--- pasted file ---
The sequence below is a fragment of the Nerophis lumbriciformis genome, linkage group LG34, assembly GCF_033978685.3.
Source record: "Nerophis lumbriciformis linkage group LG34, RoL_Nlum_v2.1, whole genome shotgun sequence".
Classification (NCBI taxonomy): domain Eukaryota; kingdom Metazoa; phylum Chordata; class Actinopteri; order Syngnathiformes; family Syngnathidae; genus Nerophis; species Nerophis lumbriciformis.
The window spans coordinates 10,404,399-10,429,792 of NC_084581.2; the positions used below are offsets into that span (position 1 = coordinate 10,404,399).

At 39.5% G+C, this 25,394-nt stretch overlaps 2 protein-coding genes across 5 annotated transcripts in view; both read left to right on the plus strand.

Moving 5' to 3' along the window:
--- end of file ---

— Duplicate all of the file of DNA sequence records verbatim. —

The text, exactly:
The sequence below is a fragment of the Nerophis lumbriciformis genome, linkage group LG34, assembly GCF_033978685.3.
Source record: "Nerophis lumbriciformis linkage group LG34, RoL_Nlum_v2.1, whole genome shotgun sequence".
Classification (NCBI taxonomy): domain Eukaryota; kingdom Metazoa; phylum Chordata; class Actinopteri; order Syngnathiformes; family Syngnathidae; genus Nerophis; species Nerophis lumbriciformis.
The window spans coordinates 10,404,399-10,429,792 of NC_084581.2; the positions used below are offsets into that span (position 1 = coordinate 10,404,399).

At 39.5% G+C, this 25,394-nt stretch overlaps 2 protein-coding genes across 5 annotated transcripts in view; both read left to right on the plus strand.

Moving 5' to 3' along the window: